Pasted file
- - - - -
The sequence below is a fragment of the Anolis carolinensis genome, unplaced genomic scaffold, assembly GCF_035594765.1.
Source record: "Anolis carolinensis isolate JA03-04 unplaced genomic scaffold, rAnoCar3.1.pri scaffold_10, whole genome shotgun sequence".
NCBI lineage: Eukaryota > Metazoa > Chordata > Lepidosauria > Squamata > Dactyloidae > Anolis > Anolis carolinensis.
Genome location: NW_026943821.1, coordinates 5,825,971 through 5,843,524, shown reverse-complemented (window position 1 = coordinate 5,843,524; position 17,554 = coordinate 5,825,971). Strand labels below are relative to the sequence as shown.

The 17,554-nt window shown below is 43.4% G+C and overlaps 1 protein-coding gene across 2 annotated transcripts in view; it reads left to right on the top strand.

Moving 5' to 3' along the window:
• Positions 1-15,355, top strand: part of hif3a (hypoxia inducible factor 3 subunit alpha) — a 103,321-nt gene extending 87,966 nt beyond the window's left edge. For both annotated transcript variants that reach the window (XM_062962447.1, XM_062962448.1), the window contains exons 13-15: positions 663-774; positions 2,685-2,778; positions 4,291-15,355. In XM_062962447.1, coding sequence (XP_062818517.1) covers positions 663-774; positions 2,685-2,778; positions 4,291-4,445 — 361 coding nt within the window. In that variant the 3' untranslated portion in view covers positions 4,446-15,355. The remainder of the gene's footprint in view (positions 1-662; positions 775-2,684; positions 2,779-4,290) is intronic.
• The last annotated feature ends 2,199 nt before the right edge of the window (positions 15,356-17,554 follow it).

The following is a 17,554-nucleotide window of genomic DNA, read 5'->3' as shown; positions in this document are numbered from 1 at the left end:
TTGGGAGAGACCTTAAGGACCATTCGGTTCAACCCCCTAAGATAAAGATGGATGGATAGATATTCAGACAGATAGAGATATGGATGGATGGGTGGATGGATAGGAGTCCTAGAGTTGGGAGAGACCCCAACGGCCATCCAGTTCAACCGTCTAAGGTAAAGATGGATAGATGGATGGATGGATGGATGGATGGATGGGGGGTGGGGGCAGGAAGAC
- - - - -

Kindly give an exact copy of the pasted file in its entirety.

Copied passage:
The sequence below is a fragment of the Anolis carolinensis genome, unplaced genomic scaffold, assembly GCF_035594765.1.
Source record: "Anolis carolinensis isolate JA03-04 unplaced genomic scaffold, rAnoCar3.1.pri scaffold_10, whole genome shotgun sequence".
NCBI lineage: Eukaryota > Metazoa > Chordata > Lepidosauria > Squamata > Dactyloidae > Anolis > Anolis carolinensis.
Genome location: NW_026943821.1, coordinates 5,825,971 through 5,843,524, shown reverse-complemented (window position 1 = coordinate 5,843,524; position 17,554 = coordinate 5,825,971). Strand labels below are relative to the sequence as shown.

The 17,554-nt window shown below is 43.4% G+C and overlaps 1 protein-coding gene across 2 annotated transcripts in view; it reads left to right on the top strand.

Moving 5' to 3' along the window:
• Positions 1-15,355, top strand: part of hif3a (hypoxia inducible factor 3 subunit alpha) — a 103,321-nt gene extending 87,966 nt beyond the window's left edge. For both annotated transcript variants that reach the window (XM_062962447.1, XM_062962448.1), the window contains exons 13-15: positions 663-774; positions 2,685-2,778; positions 4,291-15,355. In XM_062962447.1, coding sequence (XP_062818517.1) covers positions 663-774; positions 2,685-2,778; positions 4,291-4,445 — 361 coding nt within the window. In that variant the 3' untranslated portion in view covers positions 4,446-15,355. The remainder of the gene's footprint in view (positions 1-662; positions 775-2,684; positions 2,779-4,290) is intronic.
• The last annotated feature ends 2,199 nt before the right edge of the window (positions 15,356-17,554 follow it).

The following is a 17,554-nucleotide window of genomic DNA, read 5'->3' as shown; positions in this document are numbered from 1 at the left end:
TTGGGAGAGACCTTAAGGACCATTCGGTTCAACCCCCTAAGATAAAGATGGATGGATAGATATTCAGACAGATAGAGATATGGATGGATGGGTGGATGGATAGGAGTCCTAGAGTTGGGAGAGACCCCAACGGCCATCCAGTTCAACCGTCTAAGGTAAAGATGGATAGATGGATGGATGGATGGATGGATGGATGGGGGGTGGGGGCAGGAAGAC